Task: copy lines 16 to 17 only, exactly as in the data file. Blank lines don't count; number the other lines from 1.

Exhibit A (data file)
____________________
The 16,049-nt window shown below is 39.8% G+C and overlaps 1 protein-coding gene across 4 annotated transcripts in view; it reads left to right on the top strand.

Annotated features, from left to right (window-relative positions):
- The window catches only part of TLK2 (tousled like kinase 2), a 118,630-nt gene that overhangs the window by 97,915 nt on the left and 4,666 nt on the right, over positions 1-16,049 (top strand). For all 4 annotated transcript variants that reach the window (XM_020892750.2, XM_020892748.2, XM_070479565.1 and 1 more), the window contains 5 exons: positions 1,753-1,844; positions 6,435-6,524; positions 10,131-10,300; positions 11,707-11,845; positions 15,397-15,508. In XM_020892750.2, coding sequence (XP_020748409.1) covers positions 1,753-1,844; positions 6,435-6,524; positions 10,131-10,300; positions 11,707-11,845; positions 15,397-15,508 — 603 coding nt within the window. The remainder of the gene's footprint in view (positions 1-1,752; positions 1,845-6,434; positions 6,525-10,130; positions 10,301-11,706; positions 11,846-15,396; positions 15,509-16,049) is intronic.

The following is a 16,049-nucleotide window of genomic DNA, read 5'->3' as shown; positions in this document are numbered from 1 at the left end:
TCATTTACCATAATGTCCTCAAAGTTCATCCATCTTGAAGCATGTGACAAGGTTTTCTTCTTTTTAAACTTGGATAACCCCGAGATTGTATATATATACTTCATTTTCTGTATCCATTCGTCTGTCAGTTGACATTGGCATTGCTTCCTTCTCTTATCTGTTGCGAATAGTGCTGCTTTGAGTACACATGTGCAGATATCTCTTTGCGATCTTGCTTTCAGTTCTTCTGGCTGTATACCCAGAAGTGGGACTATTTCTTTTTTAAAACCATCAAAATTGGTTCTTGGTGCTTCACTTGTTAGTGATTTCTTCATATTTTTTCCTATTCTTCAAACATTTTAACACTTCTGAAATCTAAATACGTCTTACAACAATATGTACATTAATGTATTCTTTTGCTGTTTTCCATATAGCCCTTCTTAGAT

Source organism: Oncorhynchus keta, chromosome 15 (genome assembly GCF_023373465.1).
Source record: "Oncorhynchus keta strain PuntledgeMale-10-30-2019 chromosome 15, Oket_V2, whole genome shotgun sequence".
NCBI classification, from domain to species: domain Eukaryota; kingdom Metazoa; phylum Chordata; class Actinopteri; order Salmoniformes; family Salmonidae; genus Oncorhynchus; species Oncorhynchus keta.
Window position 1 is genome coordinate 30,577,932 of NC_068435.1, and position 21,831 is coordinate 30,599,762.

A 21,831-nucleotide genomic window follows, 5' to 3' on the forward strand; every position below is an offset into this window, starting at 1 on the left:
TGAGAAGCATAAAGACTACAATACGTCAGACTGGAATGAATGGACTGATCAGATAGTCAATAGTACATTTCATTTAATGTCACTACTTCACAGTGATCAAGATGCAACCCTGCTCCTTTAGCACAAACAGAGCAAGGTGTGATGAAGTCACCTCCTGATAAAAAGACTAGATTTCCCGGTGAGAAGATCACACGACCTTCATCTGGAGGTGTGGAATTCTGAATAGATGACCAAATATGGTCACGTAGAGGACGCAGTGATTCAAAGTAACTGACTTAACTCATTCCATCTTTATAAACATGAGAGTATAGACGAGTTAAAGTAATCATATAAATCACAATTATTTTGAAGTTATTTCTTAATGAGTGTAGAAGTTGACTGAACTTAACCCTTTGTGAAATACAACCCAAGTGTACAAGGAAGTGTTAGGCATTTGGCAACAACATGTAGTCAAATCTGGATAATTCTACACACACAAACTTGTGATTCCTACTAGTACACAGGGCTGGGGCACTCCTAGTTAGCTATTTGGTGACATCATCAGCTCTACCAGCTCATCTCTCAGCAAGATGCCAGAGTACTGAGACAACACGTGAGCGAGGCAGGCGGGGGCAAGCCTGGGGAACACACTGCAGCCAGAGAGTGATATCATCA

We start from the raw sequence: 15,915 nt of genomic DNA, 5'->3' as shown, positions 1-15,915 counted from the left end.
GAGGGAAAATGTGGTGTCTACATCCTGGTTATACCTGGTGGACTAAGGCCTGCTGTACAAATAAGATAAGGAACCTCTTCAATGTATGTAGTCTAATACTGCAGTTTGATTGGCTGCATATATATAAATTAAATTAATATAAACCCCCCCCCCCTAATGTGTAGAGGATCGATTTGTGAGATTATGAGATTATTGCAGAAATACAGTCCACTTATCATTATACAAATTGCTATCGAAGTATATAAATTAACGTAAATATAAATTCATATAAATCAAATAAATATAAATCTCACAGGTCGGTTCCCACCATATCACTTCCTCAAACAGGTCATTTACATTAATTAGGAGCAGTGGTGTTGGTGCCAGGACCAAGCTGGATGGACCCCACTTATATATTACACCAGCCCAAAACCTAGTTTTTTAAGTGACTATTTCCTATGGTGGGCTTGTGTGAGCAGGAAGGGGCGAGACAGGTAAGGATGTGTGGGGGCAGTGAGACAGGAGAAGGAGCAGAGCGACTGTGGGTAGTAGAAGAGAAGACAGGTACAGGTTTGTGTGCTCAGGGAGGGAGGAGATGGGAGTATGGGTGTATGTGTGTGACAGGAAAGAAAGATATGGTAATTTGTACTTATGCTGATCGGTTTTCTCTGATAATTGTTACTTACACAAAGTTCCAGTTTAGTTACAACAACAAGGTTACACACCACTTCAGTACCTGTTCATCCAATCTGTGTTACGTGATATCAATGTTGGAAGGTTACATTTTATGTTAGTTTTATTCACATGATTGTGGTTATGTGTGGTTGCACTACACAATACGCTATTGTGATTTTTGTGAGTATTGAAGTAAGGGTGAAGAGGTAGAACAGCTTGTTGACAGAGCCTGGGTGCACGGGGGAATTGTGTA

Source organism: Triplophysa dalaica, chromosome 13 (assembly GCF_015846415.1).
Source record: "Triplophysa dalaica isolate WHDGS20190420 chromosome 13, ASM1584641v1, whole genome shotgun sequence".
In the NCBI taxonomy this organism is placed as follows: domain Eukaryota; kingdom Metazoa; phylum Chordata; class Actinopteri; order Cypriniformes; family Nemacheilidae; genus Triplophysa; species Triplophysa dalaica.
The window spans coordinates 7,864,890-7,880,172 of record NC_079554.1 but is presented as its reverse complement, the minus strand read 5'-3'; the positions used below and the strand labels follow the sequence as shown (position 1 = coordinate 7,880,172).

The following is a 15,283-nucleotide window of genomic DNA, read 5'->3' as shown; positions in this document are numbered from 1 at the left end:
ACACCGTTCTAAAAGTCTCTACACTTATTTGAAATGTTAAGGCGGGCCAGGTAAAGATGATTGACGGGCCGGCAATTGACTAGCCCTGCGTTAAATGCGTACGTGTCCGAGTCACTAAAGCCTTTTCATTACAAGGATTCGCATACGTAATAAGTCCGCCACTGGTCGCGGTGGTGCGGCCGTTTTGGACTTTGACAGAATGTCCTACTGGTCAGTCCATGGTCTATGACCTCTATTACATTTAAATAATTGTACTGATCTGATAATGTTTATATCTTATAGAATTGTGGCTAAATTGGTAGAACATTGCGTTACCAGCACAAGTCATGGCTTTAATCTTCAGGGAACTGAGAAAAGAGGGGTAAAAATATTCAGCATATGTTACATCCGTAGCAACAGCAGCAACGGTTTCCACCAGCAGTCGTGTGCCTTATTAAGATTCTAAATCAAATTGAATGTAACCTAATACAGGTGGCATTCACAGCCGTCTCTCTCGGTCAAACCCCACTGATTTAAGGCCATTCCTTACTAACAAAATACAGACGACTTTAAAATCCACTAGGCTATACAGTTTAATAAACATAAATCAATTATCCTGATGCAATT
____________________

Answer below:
In the NCBI taxonomy this organism is placed as follows: domain Eukaryota; kingdom Metazoa; phylum Chordata; class Actinopteri; order Cypriniformes; family Nemacheilidae; genus Triplophysa; species Triplophysa dalaica.
The window spans coordinates 7,864,890-7,880,172 of record NC_079554.1 but is presented as its reverse complement, the minus strand read 5'-3'; the positions used below and the strand labels follow the sequence as shown (position 1 = coordinate 7,880,172).